Dear Irrational –
Our daughter graduated from college last winter and decided to move back home until she found a job. She is bright and full of potential. However, she is having trouble deciding on what kind of career she should pursue. Her problem is not that nothing interests her, it’s that she is interested in too many things and is having trouble deciding which path she should choose.
While my husband and I love her and are happy that we are able to support her, we are becoming frustrated with her indecisiveness. She has gone on several job interviews but is reluctant to accept any offers for fear that she’ll make the wrong decision.
What advice can you give us that might help her make a decision?
J. H, California
Dear J. H,
This is indeed a serious problem, but it does not end with your daughter’s search for a job. In fact, as the number of options and opportunities we all face increase (and they seem to increase almost every day), we all face situations similar to your daughter’s.
This problem is also known as “the problem of keeping options open.” In general we all want to have many options and opportunities available to us, and this desire is so strong that we often over-invest in keeping options open. Your daughter’s case is a prototypical example of this problem. She does not want to close any doors on her future career, and by keeping all her options open, she ends up spending all her time on searching rather than getting better at one career.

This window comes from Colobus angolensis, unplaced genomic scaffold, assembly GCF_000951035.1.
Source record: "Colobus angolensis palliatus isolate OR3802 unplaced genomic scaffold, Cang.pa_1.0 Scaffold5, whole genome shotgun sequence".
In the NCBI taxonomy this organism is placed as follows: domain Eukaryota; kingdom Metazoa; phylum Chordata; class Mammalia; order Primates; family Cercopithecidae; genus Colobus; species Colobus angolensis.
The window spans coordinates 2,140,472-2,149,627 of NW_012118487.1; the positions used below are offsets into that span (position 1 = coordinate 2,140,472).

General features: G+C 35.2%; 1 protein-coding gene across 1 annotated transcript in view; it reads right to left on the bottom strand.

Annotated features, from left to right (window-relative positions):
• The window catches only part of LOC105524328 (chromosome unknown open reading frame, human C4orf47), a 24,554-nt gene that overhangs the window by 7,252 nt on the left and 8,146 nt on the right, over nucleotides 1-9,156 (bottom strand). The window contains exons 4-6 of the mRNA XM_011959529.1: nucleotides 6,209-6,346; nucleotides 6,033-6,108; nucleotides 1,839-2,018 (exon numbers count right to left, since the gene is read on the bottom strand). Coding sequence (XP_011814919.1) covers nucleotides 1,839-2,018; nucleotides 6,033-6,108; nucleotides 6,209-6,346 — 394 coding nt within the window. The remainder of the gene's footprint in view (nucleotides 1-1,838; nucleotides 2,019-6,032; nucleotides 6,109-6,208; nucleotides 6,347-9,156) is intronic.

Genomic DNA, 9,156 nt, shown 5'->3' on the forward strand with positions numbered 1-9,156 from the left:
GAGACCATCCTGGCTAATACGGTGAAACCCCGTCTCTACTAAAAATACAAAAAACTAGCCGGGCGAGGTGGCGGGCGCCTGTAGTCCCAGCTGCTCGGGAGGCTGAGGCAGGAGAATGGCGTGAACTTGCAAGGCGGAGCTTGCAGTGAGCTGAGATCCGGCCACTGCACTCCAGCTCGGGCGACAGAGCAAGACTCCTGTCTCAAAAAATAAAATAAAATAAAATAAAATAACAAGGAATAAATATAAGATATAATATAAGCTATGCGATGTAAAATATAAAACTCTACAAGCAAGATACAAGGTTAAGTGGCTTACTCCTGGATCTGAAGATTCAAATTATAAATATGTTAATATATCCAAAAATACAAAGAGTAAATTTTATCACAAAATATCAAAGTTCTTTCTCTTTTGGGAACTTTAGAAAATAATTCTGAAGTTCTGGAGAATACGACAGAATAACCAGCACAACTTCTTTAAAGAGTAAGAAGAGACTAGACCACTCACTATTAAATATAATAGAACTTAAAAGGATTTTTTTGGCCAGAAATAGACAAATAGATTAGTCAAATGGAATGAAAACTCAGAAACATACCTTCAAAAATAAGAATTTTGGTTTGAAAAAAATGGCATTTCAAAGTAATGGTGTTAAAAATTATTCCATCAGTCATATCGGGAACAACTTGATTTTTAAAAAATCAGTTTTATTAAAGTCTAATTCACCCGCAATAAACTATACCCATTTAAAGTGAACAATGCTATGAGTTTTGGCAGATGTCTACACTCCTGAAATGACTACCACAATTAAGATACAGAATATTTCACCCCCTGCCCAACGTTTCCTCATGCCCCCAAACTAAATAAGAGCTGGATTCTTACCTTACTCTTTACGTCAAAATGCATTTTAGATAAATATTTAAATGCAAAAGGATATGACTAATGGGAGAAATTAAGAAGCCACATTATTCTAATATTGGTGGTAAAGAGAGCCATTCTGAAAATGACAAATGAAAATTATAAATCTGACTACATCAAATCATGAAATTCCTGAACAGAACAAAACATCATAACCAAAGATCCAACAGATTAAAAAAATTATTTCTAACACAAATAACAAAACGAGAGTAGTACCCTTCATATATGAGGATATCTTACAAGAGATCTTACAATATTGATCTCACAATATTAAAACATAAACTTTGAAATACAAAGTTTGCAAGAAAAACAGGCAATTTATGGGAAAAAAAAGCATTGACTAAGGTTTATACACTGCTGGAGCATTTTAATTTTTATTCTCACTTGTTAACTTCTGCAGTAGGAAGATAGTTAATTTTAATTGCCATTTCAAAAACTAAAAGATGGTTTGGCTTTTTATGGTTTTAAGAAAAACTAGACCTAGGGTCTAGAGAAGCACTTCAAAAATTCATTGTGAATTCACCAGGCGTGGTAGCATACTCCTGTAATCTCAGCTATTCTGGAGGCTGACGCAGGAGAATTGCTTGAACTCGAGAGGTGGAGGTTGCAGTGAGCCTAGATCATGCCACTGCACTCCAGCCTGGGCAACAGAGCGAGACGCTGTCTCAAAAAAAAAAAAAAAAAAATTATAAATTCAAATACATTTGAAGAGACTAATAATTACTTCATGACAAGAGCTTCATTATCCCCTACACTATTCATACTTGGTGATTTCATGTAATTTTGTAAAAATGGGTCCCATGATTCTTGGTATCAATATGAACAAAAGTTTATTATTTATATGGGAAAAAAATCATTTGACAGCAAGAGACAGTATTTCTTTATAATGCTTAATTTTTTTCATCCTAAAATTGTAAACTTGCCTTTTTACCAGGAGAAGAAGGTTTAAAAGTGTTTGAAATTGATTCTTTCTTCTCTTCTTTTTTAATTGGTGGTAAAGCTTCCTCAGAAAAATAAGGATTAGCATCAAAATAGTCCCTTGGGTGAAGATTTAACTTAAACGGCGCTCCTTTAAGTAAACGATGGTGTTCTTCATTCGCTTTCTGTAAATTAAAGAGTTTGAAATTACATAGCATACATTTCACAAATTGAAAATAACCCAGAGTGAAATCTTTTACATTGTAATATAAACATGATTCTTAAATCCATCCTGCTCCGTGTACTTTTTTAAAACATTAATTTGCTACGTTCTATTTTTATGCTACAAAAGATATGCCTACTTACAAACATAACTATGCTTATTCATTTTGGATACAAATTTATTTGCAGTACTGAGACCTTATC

What can you do to help? First, I think we should recognize that selecting a job is a very difficult process and that there is nothing in our formal education that qualifies us to make this decision. With this in mind you should be a bit more forgiving of your daughter and try to help her systematically think about the kind of job that she will find more and less fulfilling.
In terms of adding to her motivation to find a job, I suggest that you get her to take a relatively unpleasant temp job while searching for a permanent position. First, such a job will get her out of the house and into the habit of working. Second, it will make the act of delaying the job decision more costly. Since she will be paying a price (going to a job she doesn’t really like) for every day of delay, the benefits of selecting a job quickly will seem more apparent. Finally, relative to the temp job, other jobs might all of a sudden look more attractive.